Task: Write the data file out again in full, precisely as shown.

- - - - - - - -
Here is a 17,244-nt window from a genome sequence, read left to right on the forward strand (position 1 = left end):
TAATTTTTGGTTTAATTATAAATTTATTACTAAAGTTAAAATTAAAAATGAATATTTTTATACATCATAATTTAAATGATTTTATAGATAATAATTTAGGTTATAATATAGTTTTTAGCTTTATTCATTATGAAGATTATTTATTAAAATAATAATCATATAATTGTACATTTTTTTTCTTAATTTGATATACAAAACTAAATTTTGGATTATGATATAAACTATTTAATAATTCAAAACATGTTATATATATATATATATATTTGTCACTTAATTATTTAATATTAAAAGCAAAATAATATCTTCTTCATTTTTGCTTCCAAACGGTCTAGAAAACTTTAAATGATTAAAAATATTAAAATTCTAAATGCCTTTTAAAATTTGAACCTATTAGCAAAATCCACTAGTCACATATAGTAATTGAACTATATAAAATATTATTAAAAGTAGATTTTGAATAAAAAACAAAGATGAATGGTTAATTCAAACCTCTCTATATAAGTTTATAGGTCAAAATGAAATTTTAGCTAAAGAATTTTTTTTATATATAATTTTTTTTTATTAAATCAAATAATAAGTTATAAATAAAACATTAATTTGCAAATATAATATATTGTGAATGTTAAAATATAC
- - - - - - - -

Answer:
Here is a 17,244-nt window from a genome sequence, read left to right on the forward strand (position 1 = left end):
TAATTTTTGGTTTAATTATAAATTTATTACTAAAGTTAAAATTAAAAATGAATATTTTTATACATCATAATTTAAATGATTTTATAGATAATAATTTAGGTTATAATATAGTTTTTAGCTTTATTCATTATGAAGATTATTTATTAAAATAATAATCATATAATTGTACATTTTTTTTCTTAATTTGATATACAAAACTAAATTTTGGATTATGATATAAACTATTTAATAATTCAAAACATGTTATATATATATATATATATTTGTCACTTAATTATTTAATATTAAAAGCAAAATAATATCTTCTTCATTTTTGCTTCCAAACGGTCTAGAAAACTTTAAATGATTAAAAATATTAAAATTCTAAATGCCTTTTAAAATTTGAACCTATTAGCAAAATCCACTAGTCACATATAGTAATTGAACTATATAAAATATTATTAAAAGTAGATTTTGAATAAAAAACAAAGATGAATGGTTAATTCAAACCTCTCTATATAAGTTTATAGGTCAAAATGAAATTTTAGCTAAAGAATTTTTTTTATATATAATTTTTTTTTATTAAATCAAATAATAAGTTATAAATAAAACATTAATTTGCAAATATAATATATTGTGAATGTTAAAATATAC